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Norway’s central bank just broke further away from the pack, delivering its fourth interest-rate increase in a year in an effort to cool an economy stoked by oil investments.
Norges Bank raised its benchmark rate by a quarter of a percentage point to 1.50% on Thursday, the highest level in almost five years. Four of the six biggest Nordic banks had expected the move, but most other forecasters didn’t.
The decision is a “cautious” step toward a more “normal” policy rate, Governor Oystein Olsen said in an interview on Bloomberg Television with Francine Lacqua and Tom Keene.
Dubbed by local economists as one of the “last hawks,” Norges Bank has stood out for its commitment to tightening as both the European Central Bank and the Federal Reserve deliver more stimulus. Fed Chairman Jerome Powell on Wednesday pointed to the fallout of a global trade war as something that should give monetary policy makers pause.
But Norway’s economy has so far withstood those pressures. The country of 5.3 million people with vast oil reserves and a $1 trillion wealth fund built from its fossil-fuel riches, is in many respects “lucky,” Olsen said.
Norway has benefited this year from a surge in investments in its oil industry, and the government has spent the past four years pumping record sums of petroleum cash into the economy. That’s allowed Olsen to avoid the more drastic policy measures such as negative rates that his colleagues have resorted to.
But Olsen also made clear that Norges Bank’s hike on Thursday could mark the end of its current tightening cycle, acknowledging that risks abroad make it harder to Norway to go it alone.
“Other central banks have been and still are in a much more difficult situation,” he said. “I think all central banks, even those which have gone into these unconventional monetary policy, realize that if it prevails and goes on and on, there are some negative effects of rates being negative, also regarding unconventional measures.”
The krone initially rose as much as 0.5% against the euro but then pared those gains. The recent weakness in the currency played a large part in giving Norway the leeway it needed to raise rates.
“The significantly weaker currency level of the krone than we foresaw in June is obviously a factor affecting the decision and the future outlook of the policy path,” Olsen said.
Though some market participants expected this move, “it’s nonetheless remarkable that a central bank is going completely against the flow and raising rates, while central bankers across the world are in the process of cutting,” said Frederik Engholm, chief strategist at Nykredit in Copenhagen.
Olsen presented Norway’s rate decision on a day full of central bank announcements. Moments earlier, the Swiss National Bank had kept its main rate at a record low of minus 0.75%, following a cut by the Fed late on Wednesday.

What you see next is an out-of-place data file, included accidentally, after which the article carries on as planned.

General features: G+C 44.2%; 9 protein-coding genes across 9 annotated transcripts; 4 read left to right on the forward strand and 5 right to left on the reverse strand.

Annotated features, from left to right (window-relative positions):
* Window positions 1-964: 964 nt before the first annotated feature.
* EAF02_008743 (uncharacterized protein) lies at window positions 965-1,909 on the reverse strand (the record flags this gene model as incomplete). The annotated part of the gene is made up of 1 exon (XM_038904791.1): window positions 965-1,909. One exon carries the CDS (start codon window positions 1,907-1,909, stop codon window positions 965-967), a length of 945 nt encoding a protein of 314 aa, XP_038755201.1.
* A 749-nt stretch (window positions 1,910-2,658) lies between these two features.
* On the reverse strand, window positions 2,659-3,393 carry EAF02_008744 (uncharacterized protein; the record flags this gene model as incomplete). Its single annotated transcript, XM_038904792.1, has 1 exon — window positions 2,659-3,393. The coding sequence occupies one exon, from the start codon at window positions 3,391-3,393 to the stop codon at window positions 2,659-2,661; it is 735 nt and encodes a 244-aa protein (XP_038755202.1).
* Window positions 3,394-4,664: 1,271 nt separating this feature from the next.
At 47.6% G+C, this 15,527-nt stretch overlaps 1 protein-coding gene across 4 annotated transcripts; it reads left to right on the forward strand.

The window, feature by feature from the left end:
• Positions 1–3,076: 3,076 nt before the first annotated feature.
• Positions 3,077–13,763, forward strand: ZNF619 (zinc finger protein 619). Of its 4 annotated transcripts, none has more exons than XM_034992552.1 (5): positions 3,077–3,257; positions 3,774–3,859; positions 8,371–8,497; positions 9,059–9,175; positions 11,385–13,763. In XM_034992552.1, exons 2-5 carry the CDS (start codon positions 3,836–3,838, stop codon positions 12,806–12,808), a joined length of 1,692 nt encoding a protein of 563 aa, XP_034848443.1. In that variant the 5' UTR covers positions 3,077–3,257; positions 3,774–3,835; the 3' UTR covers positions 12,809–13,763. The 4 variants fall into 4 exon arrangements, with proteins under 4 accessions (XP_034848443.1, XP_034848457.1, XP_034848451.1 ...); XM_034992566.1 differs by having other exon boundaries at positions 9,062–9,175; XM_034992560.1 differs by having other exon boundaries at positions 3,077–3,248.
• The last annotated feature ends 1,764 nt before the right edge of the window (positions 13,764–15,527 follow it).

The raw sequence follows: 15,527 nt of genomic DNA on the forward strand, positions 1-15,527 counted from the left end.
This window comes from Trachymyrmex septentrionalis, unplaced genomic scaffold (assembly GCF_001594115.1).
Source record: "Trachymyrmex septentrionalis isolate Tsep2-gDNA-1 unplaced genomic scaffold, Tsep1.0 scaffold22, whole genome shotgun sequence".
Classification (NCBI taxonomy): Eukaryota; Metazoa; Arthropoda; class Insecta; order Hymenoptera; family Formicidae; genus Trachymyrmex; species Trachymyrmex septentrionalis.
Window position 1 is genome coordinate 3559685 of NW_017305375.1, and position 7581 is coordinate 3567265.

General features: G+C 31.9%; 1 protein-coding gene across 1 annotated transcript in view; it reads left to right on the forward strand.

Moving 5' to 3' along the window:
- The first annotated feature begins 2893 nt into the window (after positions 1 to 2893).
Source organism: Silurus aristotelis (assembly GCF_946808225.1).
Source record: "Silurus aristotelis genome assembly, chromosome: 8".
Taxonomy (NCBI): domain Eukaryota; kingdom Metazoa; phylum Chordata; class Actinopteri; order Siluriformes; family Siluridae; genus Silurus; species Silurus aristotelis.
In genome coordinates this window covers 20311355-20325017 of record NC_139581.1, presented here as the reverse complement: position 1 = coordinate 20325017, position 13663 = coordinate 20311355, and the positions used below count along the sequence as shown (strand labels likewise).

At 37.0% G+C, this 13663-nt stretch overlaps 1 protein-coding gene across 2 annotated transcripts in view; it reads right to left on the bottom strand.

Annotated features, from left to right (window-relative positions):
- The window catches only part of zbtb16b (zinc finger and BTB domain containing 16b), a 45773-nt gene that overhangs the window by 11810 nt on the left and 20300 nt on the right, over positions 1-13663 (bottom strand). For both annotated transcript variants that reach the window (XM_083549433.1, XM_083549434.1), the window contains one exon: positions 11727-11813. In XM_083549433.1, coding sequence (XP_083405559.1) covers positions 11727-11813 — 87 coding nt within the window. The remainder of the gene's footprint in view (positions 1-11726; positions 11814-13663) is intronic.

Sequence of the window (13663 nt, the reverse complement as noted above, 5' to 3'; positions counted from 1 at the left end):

Martin Enlund, chief analyst at Nordea in Stockholm, drew attention to the history of adjustments to the rate path made by Norges Bank.
The Norwegian government, which is backed by the world’s largest sovereign-wealth fund, has provided the kind of stimulus that most other European nations can only dream of. Norway will spend the equivalent of almost 8% of GDP this year to plug a budget shortfall. Against that backdrop, unemployment is anticipated to stay below 4% and inflation is seen holding above the 2% target.
Read More About Norges Bank’s Reasoning:
“The policy rate forecast indicates a slightly smaller rate rise than in the June Report. Weaker growth prospects and lower interest rates abroad have contributed to the downward revision. Slightly lower inflation and a somewhat less tight domestic labor market compared with the June projections have also pulled down the rate path. A weaker-than-projected krone has in isolation pulled up the policy rate path. With a policy rate in line with the forecast, inflation is projected to remain close to the inflation target in the years ahead, at the same time as unemployment remains low. The policy rate path will be adjusted in response to a change in economic prospects or the balance of risks.”
Olsen has stuck with a strategy he calls “leaning against the wind” to fight financial imbalances, while benefiting from the persistently weak krone.
--With assistance from Nick Rigillo, Harumi Ichikura and Angela Feliciano.
To contact the reporter on this story: Sveinung Sleire in Oslo at email@example.com
To contact the editors responsible for this story: Jonas Bergman at firstname.lastname@example.org, Tasneem Hanfi Brögger
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